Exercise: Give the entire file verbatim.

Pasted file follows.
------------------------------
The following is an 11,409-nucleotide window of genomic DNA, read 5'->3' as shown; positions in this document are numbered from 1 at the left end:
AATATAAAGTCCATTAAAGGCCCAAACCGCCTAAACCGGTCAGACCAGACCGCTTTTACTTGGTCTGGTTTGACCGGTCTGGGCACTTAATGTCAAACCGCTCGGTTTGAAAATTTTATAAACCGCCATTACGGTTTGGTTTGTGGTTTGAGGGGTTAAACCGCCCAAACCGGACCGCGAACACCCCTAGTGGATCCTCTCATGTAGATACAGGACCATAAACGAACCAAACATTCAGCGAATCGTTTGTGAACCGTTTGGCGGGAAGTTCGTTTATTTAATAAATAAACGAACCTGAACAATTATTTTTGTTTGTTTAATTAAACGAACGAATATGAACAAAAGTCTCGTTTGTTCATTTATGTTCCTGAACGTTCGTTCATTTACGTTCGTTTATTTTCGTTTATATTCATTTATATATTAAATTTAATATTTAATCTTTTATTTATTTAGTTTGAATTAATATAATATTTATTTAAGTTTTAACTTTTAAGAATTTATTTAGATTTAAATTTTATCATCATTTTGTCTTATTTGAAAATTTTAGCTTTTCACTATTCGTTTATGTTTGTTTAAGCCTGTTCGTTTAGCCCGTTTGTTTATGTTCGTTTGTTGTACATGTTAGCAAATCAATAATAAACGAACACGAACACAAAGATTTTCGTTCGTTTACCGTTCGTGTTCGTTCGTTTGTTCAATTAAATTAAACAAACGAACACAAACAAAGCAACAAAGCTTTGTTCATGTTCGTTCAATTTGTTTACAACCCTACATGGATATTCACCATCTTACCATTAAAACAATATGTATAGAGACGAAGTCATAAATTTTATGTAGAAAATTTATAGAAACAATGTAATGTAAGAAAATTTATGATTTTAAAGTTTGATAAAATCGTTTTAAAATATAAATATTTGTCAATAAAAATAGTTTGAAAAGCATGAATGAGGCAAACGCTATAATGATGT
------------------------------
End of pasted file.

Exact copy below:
The following is an 11,409-nucleotide window of genomic DNA, read 5'->3' as shown; positions in this document are numbered from 1 at the left end:
AATATAAAGTCCATTAAAGGCCCAAACCGCCTAAACCGGTCAGACCAGACCGCTTTTACTTGGTCTGGTTTGACCGGTCTGGGCACTTAATGTCAAACCGCTCGGTTTGAAAATTTTATAAACCGCCATTACGGTTTGGTTTGTGGTTTGAGGGGTTAAACCGCCCAAACCGGACCGCGAACACCCCTAGTGGATCCTCTCATGTAGATACAGGACCATAAACGAACCAAACATTCAGCGAATCGTTTGTGAACCGTTTGGCGGGAAGTTCGTTTATTTAATAAATAAACGAACCTGAACAATTATTTTTGTTTGTTTAATTAAACGAACGAATATGAACAAAAGTCTCGTTTGTTCATTTATGTTCCTGAACGTTCGTTCATTTACGTTCGTTTATTTTCGTTTATATTCATTTATATATTAAATTTAATATTTAATCTTTTATTTATTTAGTTTGAATTAATATAATATTTATTTAAGTTTTAACTTTTAAGAATTTATTTAGATTTAAATTTTATCATCATTTTGTCTTATTTGAAAATTTTAGCTTTTCACTATTCGTTTATGTTTGTTTAAGCCTGTTCGTTTAGCCCGTTTGTTTATGTTCGTTTGTTGTACATGTTAGCAAATCAATAATAAACGAACACGAACACAAAGATTTTCGTTCGTTTACCGTTCGTGTTCGTTCGTTTGTTCAATTAAATTAAACAAACGAACACAAACAAAGCAACAAAGCTTTGTTCATGTTCGTTCAATTTGTTTACAACCCTACATGGATATTCACCATCTTACCATTAAAACAATATGTATAGAGACGAAGTCATAAATTTTATGTAGAAAATTTATAGAAACAATGTAATGTAAGAAAATTTATGATTTTAAAGTTTGATAAAATCGTTTTAAAATATAAATATTTGTCAATAAAAATAGTTTGAAAAGCATGAATGAGGCAAACGCTATAATGATGT